People gather to protest President Trump's travel ban at Los Angeles International Airport. (Monica Almeida/Reuters)

Call it a ban. Call it, as the president did on Twitter, “keeping bad people (with bad intentions) out of country!”

Either way, civil liberties lawyers assert, the executive order temporarily barring the entry of refugees and people from seven Muslim-majority countries is unconstitutional. But legal analysts say they might have a tough time proving that in court, even with early legal victories and swelling support from people across the country.

Analysts across the political spectrum say that the president has vast authority to bar the entry of people to the United States, and to do so without the consent of other branches of government.

The law states that if the president finds that “the entry of any aliens” would be “detrimental” to the country’s interests, he has broad power to impose restrictions.

There are good reasons for that, analysts say. If, for example, the residents of a particular country contracted a deadly, contagious disease, “you would want to shut down travel from that country,” said Leon Fresco, the deputy assistant attorney general for the Office of Immigration Litigation in President Barack Obama’s Justice Department. Fresco said the same power that gives the president authority to do that seems to give President Trump the authority to enforce his ban.

His view is not universal. Acting attorney general Sally Yates, an Obama holdover, declared this week she would not defend the order — a decision that led to her firing — because she was not convinced it was lawful. The ACLU and others have filed several potential class-action claims around the country alleging individual cases of wrongdoing, and attorneys general in four states moved this week to join the burgeoning court battle. Amazon chief executive Jeffrey P. Bezos, who owns The Washington Post, has spoken out against the order.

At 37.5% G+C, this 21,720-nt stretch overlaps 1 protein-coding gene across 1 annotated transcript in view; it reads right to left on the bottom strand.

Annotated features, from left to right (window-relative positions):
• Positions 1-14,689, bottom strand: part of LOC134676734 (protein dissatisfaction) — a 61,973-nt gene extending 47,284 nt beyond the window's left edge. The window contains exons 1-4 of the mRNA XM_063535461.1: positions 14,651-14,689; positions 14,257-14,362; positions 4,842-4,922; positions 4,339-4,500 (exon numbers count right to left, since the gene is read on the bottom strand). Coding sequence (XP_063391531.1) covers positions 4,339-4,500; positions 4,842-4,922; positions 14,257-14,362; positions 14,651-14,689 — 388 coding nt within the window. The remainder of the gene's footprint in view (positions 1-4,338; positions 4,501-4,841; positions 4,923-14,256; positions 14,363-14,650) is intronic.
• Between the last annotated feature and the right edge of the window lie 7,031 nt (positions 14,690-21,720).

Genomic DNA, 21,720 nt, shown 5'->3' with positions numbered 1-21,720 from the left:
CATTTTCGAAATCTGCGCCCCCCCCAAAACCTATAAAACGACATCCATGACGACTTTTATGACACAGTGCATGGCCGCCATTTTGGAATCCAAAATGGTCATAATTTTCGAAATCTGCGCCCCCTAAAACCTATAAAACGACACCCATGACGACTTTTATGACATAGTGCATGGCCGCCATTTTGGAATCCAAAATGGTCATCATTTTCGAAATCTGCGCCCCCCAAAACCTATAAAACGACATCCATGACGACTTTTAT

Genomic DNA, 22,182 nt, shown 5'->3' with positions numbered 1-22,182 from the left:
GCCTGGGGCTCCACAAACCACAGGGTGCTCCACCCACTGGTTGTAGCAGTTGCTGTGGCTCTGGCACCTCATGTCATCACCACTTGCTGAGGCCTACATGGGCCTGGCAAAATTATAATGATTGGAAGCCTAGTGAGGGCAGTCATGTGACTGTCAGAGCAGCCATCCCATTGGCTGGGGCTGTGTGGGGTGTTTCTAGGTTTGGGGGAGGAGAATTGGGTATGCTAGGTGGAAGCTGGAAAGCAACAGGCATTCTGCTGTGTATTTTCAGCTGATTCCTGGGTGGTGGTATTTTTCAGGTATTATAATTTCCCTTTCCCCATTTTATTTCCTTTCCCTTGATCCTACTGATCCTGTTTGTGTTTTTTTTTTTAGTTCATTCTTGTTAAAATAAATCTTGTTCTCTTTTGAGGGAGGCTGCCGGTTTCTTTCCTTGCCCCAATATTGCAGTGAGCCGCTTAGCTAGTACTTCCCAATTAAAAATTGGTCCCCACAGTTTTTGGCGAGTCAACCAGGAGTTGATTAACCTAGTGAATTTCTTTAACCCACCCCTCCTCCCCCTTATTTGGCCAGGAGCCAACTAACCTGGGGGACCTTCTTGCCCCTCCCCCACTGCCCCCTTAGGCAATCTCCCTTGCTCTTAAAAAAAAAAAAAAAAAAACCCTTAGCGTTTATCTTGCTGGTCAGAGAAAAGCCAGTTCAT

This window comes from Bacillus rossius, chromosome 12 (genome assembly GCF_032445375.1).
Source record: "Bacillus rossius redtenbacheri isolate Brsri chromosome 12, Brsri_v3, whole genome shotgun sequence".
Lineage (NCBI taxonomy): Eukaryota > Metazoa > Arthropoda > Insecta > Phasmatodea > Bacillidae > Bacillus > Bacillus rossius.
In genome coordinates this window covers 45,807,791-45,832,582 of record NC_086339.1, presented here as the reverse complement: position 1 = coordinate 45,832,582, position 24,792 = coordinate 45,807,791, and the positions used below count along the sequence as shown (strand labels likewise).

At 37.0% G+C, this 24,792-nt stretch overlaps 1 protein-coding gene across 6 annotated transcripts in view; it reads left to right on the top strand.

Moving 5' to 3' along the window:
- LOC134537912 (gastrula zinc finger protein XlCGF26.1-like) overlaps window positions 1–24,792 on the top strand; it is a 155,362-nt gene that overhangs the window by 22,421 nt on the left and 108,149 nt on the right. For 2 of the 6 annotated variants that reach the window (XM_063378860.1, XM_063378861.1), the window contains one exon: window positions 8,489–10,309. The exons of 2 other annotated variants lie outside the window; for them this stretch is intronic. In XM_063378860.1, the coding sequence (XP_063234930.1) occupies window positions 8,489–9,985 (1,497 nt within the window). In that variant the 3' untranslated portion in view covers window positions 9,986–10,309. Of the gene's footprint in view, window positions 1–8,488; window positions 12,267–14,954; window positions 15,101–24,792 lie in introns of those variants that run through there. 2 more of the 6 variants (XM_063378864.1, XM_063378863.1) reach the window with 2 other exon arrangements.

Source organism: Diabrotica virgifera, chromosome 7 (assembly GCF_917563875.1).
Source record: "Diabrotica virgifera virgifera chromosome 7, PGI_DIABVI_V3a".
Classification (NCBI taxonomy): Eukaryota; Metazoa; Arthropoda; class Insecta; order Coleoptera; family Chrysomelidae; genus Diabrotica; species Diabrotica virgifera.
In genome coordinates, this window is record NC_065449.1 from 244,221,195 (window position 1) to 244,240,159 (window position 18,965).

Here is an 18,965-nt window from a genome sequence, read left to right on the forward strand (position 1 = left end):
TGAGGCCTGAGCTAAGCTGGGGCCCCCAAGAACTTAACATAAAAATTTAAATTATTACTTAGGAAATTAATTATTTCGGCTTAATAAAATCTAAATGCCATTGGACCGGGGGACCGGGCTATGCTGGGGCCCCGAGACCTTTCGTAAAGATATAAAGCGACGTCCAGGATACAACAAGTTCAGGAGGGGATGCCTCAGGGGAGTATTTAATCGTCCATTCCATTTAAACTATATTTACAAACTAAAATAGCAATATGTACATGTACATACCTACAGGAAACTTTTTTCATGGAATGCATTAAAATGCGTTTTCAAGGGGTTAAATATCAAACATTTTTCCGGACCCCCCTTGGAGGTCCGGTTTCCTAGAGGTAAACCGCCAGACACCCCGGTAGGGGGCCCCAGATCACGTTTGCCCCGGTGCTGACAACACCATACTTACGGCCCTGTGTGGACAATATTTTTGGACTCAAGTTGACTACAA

Civil liberties and immigration lawyers are waging a wide-reaching public and legal resistance campaign — hoping to push the judiciary to overturn what they call antiquated legal precedents and toss the order.

Federal judges have consistently sided with the challengers in early suits, producing a nationwide stoppage on Customs and Border Protection detaining or deporting green-card holders or those with valid visas who arrive at U.S. airports.

A panel of United Nations human rights experts said Wednesday that the order violates the United States’ international human rights obligations. State Department diplomats have signed a memo objecting to Trump’s order, arguing that it will not deter attacks on American soil. After the order first came down, protests erupted at airports across the country. The Homeland Security inspector general announced late Wednesday he would investigation the order’s implementation.